This short position paper reconsiders the exaggerated expectations that currently surround the social web and education within many sections of the education technology community. In particular four popular assumptions of the social web are challenged, namely: (i) expectations of enhanced participatory learning; (ii) expectations of enhanced equality of opportunity; (iii) expectations of learner affinity and interest; and (iv) expectations of freedom from proprietary constraints. The paper contends that many of these expectations stem from a tendency for education technology researchers and writers to over-value seemingly new informal uses of the social web, whilst downplaying unequal power relations between individual learners and formal processes of education. The paper concludes that educationalists and technologists alike should strive to look beyond the rhetoric of the social web, and develop realistic and critical understandings of the messy realities of social web technologies and education.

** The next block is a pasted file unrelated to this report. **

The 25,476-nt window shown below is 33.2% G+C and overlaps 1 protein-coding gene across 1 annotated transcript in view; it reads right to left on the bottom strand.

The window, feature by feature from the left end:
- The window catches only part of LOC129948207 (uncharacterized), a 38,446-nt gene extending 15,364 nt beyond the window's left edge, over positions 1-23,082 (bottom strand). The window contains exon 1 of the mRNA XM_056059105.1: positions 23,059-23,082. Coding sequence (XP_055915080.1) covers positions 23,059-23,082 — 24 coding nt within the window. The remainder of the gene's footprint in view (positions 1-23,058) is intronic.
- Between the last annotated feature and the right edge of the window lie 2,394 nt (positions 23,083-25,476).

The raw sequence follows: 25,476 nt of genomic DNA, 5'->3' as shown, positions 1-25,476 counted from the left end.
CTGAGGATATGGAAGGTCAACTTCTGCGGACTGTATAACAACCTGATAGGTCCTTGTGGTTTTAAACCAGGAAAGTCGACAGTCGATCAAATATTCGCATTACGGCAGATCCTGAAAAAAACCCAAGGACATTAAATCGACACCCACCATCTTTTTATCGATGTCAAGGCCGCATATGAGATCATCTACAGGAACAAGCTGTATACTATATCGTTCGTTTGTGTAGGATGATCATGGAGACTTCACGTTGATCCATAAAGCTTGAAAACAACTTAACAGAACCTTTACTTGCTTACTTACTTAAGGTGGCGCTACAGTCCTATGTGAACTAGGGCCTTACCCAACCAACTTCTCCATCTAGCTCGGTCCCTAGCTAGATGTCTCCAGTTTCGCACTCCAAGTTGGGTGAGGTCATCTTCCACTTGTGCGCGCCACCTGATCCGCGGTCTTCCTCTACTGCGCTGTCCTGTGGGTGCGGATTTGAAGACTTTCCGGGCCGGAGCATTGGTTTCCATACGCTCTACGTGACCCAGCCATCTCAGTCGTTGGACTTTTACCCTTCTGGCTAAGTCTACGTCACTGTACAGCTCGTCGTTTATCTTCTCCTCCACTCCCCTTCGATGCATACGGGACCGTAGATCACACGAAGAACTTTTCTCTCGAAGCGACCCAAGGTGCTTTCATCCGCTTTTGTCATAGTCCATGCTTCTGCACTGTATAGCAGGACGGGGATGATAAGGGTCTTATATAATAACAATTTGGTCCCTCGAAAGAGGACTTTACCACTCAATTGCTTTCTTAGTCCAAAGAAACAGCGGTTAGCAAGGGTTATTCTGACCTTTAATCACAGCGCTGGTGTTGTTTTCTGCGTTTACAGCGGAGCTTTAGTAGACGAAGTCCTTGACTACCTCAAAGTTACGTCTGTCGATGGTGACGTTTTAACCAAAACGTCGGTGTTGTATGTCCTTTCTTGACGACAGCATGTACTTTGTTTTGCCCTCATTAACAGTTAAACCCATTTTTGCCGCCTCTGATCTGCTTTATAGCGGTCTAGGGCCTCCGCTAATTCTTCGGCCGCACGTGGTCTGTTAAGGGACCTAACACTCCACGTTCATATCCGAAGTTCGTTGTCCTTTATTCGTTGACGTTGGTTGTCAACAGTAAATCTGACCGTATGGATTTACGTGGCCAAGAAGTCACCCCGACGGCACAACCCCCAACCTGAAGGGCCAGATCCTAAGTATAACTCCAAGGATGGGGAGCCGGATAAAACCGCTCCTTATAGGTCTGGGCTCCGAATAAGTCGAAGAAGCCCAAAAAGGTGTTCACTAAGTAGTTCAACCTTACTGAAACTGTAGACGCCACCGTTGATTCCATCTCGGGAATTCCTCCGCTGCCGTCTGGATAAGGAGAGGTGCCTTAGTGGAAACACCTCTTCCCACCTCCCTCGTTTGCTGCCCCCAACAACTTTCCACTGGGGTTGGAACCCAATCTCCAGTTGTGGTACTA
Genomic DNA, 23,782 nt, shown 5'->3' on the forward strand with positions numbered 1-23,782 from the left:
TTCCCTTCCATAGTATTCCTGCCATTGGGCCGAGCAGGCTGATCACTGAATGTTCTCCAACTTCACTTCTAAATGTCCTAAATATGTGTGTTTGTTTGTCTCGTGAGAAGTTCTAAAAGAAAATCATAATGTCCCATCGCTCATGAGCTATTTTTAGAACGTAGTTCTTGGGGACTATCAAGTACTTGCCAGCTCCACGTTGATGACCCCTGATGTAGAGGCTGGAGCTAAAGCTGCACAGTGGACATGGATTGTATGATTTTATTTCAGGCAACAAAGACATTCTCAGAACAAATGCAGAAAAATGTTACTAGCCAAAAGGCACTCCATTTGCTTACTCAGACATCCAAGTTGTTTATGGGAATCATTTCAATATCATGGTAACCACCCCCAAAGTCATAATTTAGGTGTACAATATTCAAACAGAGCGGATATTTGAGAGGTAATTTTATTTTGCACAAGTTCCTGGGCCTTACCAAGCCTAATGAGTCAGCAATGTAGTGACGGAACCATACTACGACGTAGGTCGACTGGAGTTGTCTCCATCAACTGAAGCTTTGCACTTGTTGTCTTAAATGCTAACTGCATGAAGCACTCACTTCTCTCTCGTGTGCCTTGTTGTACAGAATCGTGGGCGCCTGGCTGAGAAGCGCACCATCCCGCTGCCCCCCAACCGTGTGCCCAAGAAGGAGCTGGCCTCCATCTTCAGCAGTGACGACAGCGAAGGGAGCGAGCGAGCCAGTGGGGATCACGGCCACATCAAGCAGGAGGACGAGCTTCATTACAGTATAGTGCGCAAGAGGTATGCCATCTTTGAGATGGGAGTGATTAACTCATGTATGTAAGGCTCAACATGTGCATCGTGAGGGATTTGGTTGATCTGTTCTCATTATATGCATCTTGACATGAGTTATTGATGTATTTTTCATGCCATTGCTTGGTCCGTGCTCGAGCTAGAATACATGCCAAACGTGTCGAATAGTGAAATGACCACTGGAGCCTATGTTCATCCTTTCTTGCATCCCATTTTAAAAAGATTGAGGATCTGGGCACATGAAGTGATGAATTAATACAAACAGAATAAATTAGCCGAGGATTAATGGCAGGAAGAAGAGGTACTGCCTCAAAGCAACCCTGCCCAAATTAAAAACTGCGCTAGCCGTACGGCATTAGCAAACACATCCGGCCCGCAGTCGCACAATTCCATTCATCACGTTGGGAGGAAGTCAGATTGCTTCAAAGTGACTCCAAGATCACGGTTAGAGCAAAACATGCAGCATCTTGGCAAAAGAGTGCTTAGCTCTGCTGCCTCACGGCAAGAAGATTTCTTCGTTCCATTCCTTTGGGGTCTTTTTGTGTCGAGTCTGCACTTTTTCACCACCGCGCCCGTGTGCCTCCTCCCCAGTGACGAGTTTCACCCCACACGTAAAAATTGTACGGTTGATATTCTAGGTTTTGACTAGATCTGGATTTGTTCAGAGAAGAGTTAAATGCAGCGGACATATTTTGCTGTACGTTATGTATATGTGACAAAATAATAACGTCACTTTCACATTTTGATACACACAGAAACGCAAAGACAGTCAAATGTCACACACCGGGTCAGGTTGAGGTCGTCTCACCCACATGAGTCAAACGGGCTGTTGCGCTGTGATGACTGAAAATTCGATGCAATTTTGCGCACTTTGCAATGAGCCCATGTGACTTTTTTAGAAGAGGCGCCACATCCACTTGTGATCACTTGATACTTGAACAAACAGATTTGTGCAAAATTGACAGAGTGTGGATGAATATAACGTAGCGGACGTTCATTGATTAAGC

Wiki tools for text development, production and dissemination by internet enable text development to be studied by the editing history in addition to the hypertext structure. Category systems drawing on Hallidays theory of cohesion between sentences are offered as tools for describing and assessing text development made by 16-year old students. Inspection of patterns in the editing history and hypertext structure indicates that students seemed to be primarily engaged in knowledge telling rather than knowledge transformation as approaches to text production.